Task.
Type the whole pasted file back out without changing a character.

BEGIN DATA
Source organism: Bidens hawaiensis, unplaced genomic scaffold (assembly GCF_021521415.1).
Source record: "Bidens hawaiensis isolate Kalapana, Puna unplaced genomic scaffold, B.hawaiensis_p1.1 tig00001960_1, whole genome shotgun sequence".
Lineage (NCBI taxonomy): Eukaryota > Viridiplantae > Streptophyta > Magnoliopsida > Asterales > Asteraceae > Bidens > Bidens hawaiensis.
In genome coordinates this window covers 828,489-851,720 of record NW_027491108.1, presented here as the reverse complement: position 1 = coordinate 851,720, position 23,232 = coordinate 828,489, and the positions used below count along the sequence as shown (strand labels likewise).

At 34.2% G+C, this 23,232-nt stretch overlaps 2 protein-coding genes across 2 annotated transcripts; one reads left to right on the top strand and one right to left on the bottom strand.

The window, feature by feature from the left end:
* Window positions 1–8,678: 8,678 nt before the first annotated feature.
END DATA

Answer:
Source organism: Bidens hawaiensis, unplaced genomic scaffold (assembly GCF_021521415.1).
Source record: "Bidens hawaiensis isolate Kalapana, Puna unplaced genomic scaffold, B.hawaiensis_p1.1 tig00001960_1, whole genome shotgun sequence".
Lineage (NCBI taxonomy): Eukaryota > Viridiplantae > Streptophyta > Magnoliopsida > Asterales > Asteraceae > Bidens > Bidens hawaiensis.
In genome coordinates this window covers 828,489-851,720 of record NW_027491108.1, presented here as the reverse complement: position 1 = coordinate 851,720, position 23,232 = coordinate 828,489, and the positions used below count along the sequence as shown (strand labels likewise).

At 34.2% G+C, this 23,232-nt stretch overlaps 2 protein-coding genes across 2 annotated transcripts; one reads left to right on the top strand and one right to left on the bottom strand.

The window, feature by feature from the left end:
* Window positions 1–8,678: 8,678 nt before the first annotated feature.